Written from the western point of view, liberal democracy as the end state of development should be taken with a pinch of salt. Nevertheless, it offers a useful schema and set of requirements for transitions to (and back from) open access orders.

The book raises an important point about transitions to democracy: it isn’t about possessing a set of form institutions like democratically-elected governments and ballot boxes. A key requisite for a functional democratic system of government requires the social technologies that permit the transition of power from government to government without factions becoming fearful or greedy and rupturing the process and social trust in the fairness of the process of the vote. Without a necessary level of trust to exist between different groups in society, the democratic process would either break down and factions resort to autocracy to keep the state functioning, or democratic governments would continue to be elected but lack the legitimacy to get anything done.

In essence, they would become puppet governments with the real power lying elsewhere. Palladium has a great case study on Hezbollah’s parallel state operating underside the Lebanese government. Lebanon is an example of ‘stable stagnation’; with the deep wounds of the civil war still in living memory, Lebanese factions are reluctant to formally acknowledge that the Lebanese state is a walking corpse, which could then lead to a new civil war to remake the political order of the country.

In discussions around political transitions in the Arab world, the importance of social technologies is either downplayed or dismissed outright. Often, accusations of racism or ‘islamophobia’ are leveled: why aren’t Arabs treated as equally capable as, say, Europeans in creating democratic systems? This misses the wider point that western societies went through decades, if not centuries, of coups, civil wars, world wars, and painstaking institutional transformation to arrive at their current point. It sits on that accumulation of complexity. The Arab world does not possess a similar level of accumulated complexity, more often than not being the misshapen creation of European legislators who drew lines in the sand with little regard for the native laws, customs, and ethnic lines of the peoples that lived there.

Lacking this accumulated complexity, violent revolutions destroy what little exists, resulting in an even more fragile ecosystem of institutions, greatly enhancing the risk of reversion to autocracy.

Transition represents a bit of a chicken and egg problem: do you formalise democratic processes and hope to reverse-engineer society into accepting and maintaining them? Or, is it necessary to engineer society beforehand, after which democratic institutions arise out of the ‘substance’ of that society; i.e. high social trust, a belief in contracts, and wider freedom for organisations to form and to develop civil society without state control or patronage.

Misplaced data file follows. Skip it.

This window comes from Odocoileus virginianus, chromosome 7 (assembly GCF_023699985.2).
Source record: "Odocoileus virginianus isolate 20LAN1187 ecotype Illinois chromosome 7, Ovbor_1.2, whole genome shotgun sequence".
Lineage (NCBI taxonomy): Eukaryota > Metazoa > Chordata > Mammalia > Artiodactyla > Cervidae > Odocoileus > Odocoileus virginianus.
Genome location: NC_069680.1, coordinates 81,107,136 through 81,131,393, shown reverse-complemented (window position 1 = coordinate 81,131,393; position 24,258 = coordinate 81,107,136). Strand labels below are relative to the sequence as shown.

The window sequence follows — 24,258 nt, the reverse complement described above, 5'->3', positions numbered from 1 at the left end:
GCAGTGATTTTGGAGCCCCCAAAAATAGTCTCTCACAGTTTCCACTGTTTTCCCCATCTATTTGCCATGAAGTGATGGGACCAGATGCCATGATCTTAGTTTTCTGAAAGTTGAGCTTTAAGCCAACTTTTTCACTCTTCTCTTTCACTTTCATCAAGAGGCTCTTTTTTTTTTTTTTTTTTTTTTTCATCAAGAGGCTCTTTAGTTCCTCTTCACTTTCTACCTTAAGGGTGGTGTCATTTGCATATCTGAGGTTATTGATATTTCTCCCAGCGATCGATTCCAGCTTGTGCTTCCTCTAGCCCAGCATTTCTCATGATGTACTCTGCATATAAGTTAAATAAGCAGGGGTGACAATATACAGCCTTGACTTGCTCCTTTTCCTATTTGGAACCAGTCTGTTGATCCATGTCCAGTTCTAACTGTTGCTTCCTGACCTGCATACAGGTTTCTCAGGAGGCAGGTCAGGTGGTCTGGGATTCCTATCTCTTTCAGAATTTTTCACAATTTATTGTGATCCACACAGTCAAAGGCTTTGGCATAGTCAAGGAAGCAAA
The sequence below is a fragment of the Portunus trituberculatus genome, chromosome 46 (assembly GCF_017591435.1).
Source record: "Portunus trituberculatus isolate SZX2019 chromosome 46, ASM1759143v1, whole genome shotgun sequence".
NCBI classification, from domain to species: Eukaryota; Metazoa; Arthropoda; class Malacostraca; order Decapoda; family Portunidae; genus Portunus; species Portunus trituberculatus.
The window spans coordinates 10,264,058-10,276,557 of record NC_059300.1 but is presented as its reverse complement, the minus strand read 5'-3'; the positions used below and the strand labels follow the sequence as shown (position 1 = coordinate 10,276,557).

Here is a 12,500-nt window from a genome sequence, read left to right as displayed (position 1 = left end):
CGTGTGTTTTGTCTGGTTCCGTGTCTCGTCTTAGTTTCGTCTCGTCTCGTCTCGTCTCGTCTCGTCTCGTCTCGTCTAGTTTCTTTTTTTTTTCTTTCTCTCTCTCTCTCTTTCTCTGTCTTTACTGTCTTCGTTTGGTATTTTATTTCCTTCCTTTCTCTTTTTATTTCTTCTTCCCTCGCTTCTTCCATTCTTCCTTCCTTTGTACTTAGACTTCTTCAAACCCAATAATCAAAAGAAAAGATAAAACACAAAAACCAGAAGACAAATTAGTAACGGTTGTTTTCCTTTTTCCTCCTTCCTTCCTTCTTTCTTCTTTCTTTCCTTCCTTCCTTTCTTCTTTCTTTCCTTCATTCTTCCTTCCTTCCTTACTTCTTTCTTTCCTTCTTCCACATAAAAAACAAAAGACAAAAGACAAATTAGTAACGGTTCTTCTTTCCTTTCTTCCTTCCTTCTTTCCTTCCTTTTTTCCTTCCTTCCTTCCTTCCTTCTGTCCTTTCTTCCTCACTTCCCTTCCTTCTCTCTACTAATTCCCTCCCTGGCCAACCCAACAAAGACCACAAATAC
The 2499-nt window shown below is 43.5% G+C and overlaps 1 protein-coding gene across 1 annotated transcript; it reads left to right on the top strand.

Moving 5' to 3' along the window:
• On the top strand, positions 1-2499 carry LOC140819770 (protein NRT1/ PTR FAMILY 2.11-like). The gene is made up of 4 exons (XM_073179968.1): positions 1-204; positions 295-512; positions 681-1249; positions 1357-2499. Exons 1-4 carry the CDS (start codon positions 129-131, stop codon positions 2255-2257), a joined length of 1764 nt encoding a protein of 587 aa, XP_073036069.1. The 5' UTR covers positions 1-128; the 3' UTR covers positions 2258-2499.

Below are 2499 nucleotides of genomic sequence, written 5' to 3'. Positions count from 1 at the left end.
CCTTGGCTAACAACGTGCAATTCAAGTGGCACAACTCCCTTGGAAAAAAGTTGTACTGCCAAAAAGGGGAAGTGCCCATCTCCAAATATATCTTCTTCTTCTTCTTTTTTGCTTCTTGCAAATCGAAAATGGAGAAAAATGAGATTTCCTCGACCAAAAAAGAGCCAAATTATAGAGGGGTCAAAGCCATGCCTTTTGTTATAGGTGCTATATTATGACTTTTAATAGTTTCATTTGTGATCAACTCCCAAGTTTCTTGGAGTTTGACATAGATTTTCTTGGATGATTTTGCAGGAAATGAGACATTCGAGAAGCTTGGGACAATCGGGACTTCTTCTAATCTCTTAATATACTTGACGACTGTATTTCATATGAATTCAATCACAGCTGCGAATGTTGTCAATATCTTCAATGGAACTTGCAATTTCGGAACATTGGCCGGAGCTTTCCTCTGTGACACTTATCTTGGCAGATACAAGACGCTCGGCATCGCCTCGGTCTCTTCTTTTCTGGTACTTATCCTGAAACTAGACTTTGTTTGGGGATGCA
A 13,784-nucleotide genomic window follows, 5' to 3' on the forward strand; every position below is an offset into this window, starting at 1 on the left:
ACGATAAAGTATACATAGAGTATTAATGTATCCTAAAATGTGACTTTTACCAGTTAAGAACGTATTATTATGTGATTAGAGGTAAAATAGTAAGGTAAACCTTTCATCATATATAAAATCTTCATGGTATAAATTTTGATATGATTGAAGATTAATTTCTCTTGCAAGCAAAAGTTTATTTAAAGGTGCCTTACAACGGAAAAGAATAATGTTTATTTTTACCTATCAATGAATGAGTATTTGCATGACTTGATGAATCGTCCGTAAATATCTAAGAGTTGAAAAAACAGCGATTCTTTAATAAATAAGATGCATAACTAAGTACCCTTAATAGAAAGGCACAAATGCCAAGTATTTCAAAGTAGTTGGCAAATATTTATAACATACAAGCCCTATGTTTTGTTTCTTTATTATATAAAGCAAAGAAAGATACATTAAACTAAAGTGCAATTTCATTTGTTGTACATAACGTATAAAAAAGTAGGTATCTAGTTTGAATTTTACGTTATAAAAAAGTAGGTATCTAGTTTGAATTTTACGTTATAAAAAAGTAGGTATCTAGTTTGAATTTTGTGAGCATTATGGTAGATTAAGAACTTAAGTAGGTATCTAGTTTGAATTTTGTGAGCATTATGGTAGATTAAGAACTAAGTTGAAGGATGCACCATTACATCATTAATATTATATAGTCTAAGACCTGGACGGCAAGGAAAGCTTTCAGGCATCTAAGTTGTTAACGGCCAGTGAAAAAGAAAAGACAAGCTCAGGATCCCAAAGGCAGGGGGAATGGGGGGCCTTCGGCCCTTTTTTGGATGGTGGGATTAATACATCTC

The difference in either of these approaches leads to the crux of Alexander and Yaneer’s argument in their paper: between a revolutionary and an evolutionary approach, it is the latter that creates sustainable democratic institutions and societies, with the former often destroying far more than it creates.

The evidence seems overwhelming at this point that formal demands and institutions are not enough to give birth to democratic institutions and societies. Lacking the right social technologies, an unprimed society would quickly rip its nascent democracy apart because they do not yet have the trust in the system to fairly: adjudicate on matters of justice, to distribute resources, or to balance coalitions and interests.

But this process has its own problems.

Making life difficult through bureaucratic inanity is a hallmark of corrupt and inefficient states. It is often a byproduct of the lack of professionalism and low incentives in the environment in which government bureaucrats operate, but it is also convenient for authoritarian governments to hinder freedom of movement, communication, and goods. Poverty-as-policy enables greater social control as poorer people are more concerned with basic survival than the well-off, who are often the source of political intrigue and even the primary drivers of revolution. Without having a faction of elites interested in evolutionary reform, then there is no recourse for the people ‘below’ apart from revolution.

Lack of Elite Patronage

To institutionalise democratic social technologies, state and society requires patronage by some faction of elites who are dissatisfied with their current share of power and rents, and see a way to increase that share not just through acquiring a larger slice of the pie, but increasing the size of the pie as a whole. This faction would essentially provide regulatory cover by pushing the boundaries of what’s possible in the current set of power arrangements to permit more people to move into the elite class, reduce regulations on commerce, and allow people greater input in the decision-making process. This elite also has to be willing to integrate willing elements of the older order into the new one. This is often why revolutions fail; demands for a clean slate only serve to back incumbents into a corner and do whatever it takes to maintain their hold on power.